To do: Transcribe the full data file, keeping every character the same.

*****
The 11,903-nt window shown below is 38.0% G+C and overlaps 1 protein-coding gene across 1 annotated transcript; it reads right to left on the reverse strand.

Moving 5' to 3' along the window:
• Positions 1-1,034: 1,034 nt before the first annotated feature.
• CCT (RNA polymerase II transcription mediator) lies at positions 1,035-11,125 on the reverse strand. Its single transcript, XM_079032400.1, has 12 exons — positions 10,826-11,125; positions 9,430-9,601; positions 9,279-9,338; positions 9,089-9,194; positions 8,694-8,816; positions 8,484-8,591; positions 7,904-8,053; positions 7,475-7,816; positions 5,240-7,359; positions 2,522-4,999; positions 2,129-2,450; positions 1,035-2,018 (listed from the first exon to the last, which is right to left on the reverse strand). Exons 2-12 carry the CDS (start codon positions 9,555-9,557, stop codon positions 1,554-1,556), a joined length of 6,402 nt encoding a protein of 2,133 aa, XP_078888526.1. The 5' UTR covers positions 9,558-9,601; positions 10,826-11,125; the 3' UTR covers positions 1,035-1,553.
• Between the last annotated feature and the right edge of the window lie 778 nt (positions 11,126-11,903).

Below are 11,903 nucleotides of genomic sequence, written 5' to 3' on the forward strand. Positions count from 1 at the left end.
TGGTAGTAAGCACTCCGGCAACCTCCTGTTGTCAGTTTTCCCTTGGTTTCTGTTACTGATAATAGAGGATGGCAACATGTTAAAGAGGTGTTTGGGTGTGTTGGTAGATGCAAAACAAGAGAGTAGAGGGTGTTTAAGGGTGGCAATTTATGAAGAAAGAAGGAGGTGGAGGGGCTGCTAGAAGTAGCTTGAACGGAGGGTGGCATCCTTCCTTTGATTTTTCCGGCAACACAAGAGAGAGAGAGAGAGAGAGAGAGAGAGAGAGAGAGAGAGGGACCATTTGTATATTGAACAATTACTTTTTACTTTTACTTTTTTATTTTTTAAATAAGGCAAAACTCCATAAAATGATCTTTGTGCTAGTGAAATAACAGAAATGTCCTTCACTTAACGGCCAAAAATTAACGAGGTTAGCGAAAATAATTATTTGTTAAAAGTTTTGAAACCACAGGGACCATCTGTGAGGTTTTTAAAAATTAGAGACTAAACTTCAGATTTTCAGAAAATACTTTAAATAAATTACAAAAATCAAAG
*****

The 11,903-nt window shown below is 38.0% G+C and overlaps 1 protein-coding gene across 1 annotated transcript; it reads right to left on the reverse strand.

Moving 5' to 3' along the window:
• Positions 1-1,034: 1,034 nt before the first annotated feature.
• CCT (RNA polymerase II transcription mediator) lies at positions 1,035-11,125 on the reverse strand. Its single transcript, XM_079032400.1, has 12 exons — positions 10,826-11,125; positions 9,430-9,601; positions 9,279-9,338; positions 9,089-9,194; positions 8,694-8,816; positions 8,484-8,591; positions 7,904-8,053; positions 7,475-7,816; positions 5,240-7,359; positions 2,522-4,999; positions 2,129-2,450; positions 1,035-2,018 (listed from the first exon to the last, which is right to left on the reverse strand). Exons 2-12 carry the CDS (start codon positions 9,555-9,557, stop codon positions 1,554-1,556), a joined length of 6,402 nt encoding a protein of 2,133 aa, XP_078888526.1. The 5' UTR covers positions 9,558-9,601; positions 10,826-11,125; the 3' UTR covers positions 1,035-1,553.
• Between the last annotated feature and the right edge of the window lie 778 nt (positions 11,126-11,903).

Below are 11,903 nucleotides of genomic sequence, written 5' to 3' on the forward strand. Positions count from 1 at the left end.
TGGTAGTAAGCACTCCGGCAACCTCCTGTTGTCAGTTTTCCCTTGGTTTCTGTTACTGATAATAGAGGATGGCAACATGTTAAAGAGGTGTTTGGGTGTGTTGGTAGATGCAAAACAAGAGAGTAGAGGGTGTTTAAGGGTGGCAATTTATGAAGAAAGAAGGAGGTGGAGGGGCTGCTAGAAGTAGCTTGAACGGAGGGTGGCATCCTTCCTTTGATTTTTCCGGCAACACAAGAGAGAGAGAGAGAGAGAGAGAGAGAGAGAGAGAGAGAGGGACCATTTGTATATTGAACAATTACTTTTTACTTTTACTTTTTTATTTTTTAAATAAGGCAAAACTCCATAAAATGATCTTTGTGCTAGTGAAATAACAGAAATGTCCTTCACTTAACGGCCAAAAATTAACGAGGTTAGCGAAAATAATTATTTGTTAAAAGTTTTGAAACCACAGGGACCATCTGTGAGGTTTTTAAAAATTAGAGACTAAACTTCAGATTTTCAGAAAATACTTTAAATAAATTACAAAAATCAAAG